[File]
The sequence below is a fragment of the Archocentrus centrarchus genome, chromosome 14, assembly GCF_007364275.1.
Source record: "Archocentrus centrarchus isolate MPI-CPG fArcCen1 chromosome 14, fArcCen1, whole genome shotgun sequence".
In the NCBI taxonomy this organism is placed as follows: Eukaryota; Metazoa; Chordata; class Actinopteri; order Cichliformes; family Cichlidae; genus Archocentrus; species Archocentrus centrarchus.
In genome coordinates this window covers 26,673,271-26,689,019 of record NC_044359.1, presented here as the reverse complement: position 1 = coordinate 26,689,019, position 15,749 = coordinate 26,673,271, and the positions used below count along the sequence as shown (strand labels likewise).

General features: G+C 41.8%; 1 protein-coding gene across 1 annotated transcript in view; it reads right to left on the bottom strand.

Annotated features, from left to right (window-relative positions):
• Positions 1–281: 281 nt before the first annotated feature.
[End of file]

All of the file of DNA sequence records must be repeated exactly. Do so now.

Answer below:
The sequence below is a fragment of the Archocentrus centrarchus genome, chromosome 14, assembly GCF_007364275.1.
Source record: "Archocentrus centrarchus isolate MPI-CPG fArcCen1 chromosome 14, fArcCen1, whole genome shotgun sequence".
In the NCBI taxonomy this organism is placed as follows: Eukaryota; Metazoa; Chordata; class Actinopteri; order Cichliformes; family Cichlidae; genus Archocentrus; species Archocentrus centrarchus.
In genome coordinates this window covers 26,673,271-26,689,019 of record NC_044359.1, presented here as the reverse complement: position 1 = coordinate 26,689,019, position 15,749 = coordinate 26,673,271, and the positions used below count along the sequence as shown (strand labels likewise).

General features: G+C 41.8%; 1 protein-coding gene across 1 annotated transcript in view; it reads right to left on the bottom strand.

Annotated features, from left to right (window-relative positions):
• Positions 1–281: 281 nt before the first annotated feature.